Armstrong + millions of other cheaters = looks like we have a problem…

Jim Wollack, a professor at the University of Wisconsin in Madison, does a lot of research on cheating. He also runs a testing and evaluation service that includes a room where students take exams.

The space has glass walls, and cameras. Exams are proctored. The students know they are being watched. They also know they aren’t allowed to use cellphones — latter-day encyclopedias-cum-calculators and global “shout-out” devices.

Some do anyway.

“We have had students with cellphones ringing in their pockets … saying, ‘What cellphone? I do not have a cellphone,’ ” Wollack said. They know they’re being monitored, but they roll the dice because they know that without some illicit assistance there’s no way they’re going to pass.

They are academia’s Lance Armstrongs. And they’re more common than you think.

About 5 percent of students cheat on any given test by copying or using crib notes or cellphones or something else, according to Wollack. And although a smaller percentage are inveterate, practiced cheaters, a lot of students fall into the 5 percent at one time or another.

The International Center for Academic Integrity at Clemson University in South Carolina has been surveying colleges and gauging cheating behaviors for 20 years, according to professor Teddi Fishman, the center’s director. It has consistently found that 25 percent to 30 percent of students across the country admit having cheated on a test. Half admit having plagiarized.

I know it’s nothing new. I once lived with a guy who hired somebody to take a test for him. I don’t know if he’s in prison now or running a company somewhere. The percentage of people who cheat has remained pretty steady over the past couple of decades. But the cheaters are getting more creative and sophisticated — and not just because of technology.

There’s a whole phenomenon of students using “study drugs” to get an unfair advantage by improving attentiveness or memory.

The dopes, it seems, are now the dopers.

In all types of schools — Ivy League or tech, secular or religious, public or private — about the same percentage of students cheat. The sad truth is that relatively few get caught, according to university disciplinary statistics. Basically, there are some really good, really committed liars out there, and not a whole lot of willingness to confront them.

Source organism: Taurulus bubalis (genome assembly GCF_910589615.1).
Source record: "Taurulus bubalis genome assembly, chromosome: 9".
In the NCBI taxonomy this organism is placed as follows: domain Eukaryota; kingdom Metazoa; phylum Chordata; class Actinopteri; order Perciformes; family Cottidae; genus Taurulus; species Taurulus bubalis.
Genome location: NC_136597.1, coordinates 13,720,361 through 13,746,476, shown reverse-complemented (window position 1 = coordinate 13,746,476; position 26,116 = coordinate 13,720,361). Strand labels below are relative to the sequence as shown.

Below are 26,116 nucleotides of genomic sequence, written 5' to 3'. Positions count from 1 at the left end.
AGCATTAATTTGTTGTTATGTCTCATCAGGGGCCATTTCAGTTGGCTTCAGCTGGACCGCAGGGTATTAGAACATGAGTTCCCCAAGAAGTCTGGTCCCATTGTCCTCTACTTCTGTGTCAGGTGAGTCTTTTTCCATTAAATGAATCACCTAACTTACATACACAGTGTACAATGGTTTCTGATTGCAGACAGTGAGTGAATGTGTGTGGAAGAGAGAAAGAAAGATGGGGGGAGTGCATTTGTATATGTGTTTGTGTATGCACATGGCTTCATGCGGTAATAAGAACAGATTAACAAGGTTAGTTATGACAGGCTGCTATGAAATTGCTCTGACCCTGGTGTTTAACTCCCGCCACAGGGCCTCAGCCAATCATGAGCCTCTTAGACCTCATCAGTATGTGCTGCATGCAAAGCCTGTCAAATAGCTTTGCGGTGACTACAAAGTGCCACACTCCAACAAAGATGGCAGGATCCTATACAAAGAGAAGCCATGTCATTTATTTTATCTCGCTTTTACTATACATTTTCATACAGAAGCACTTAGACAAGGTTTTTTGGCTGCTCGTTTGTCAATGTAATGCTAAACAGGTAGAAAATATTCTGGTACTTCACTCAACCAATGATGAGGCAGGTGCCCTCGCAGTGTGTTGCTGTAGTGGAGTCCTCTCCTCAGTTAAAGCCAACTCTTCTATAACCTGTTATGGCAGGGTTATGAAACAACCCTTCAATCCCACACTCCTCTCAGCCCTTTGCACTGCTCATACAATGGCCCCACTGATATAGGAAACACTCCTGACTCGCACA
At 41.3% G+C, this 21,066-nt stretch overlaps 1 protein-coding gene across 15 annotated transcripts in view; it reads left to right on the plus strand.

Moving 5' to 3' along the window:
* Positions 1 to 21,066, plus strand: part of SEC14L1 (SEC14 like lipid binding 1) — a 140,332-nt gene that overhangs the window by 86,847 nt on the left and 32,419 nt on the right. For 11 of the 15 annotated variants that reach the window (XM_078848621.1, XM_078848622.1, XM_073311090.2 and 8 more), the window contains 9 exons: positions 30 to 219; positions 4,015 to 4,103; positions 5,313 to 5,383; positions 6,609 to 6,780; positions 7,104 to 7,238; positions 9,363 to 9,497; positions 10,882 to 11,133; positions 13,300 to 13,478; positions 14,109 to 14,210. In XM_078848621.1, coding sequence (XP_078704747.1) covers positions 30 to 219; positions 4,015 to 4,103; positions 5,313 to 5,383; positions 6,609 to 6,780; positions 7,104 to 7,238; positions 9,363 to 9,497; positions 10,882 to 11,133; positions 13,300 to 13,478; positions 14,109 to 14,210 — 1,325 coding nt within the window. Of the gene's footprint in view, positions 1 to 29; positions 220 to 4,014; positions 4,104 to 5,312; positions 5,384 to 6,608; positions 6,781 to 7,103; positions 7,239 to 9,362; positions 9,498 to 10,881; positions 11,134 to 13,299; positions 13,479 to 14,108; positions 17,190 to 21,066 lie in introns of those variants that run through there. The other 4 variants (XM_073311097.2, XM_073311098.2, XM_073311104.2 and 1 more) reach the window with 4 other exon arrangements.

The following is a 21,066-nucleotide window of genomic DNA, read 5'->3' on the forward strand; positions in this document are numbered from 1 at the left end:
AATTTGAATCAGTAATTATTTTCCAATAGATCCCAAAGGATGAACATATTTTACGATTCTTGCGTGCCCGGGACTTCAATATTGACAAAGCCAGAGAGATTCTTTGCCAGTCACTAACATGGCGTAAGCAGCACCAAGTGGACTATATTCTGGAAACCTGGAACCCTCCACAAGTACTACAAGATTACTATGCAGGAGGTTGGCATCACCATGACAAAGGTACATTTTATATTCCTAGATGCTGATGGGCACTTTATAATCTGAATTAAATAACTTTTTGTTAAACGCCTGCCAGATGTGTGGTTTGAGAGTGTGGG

“It is true that relatively few get caught and the ones that do get caught more often than not get off with, I don’t know if a hand slap is the way to describe it but, nothing terribly severe,” Wollack said. There is a fairly pervasive attitude among faculty, he said, that their job is to teach kids, not police them. Plus, reporting a cheater is confrontational and drawn out and, many professors rationalize, often not worth it.

The result is that cheaters not infrequently win, probably more often than we want to admit. And in what is often a zero-sum game for grades and jobs, the rest lose. The 5 percent elbow out the others, walk away with a better grade and a better transcript and even, if they are persistent enough, a better resume and job. In the end, they’re not just cheating on a test, they’re cheating whatever company is unfortunate to hire them before finding out they can’t write or figure out a simple equation.

“You are essentially falsifying a vita,” said Wollack. “You are falsifying a transcript.”

The honest kids, meanwhile, sit by and watch the jobs go to cheaters who got through school with an electronic encyclopedia in their pocket — and professors too important or cowardly to intervene.

[Mike Nichols is a former reporter for the Milwaukee Journal Sentinel. This piece appeared in The Pioneer Press, St. Paul]


As always, posted for your edification and enlightenment by

NORM ‘n’ AL, Minneapolis



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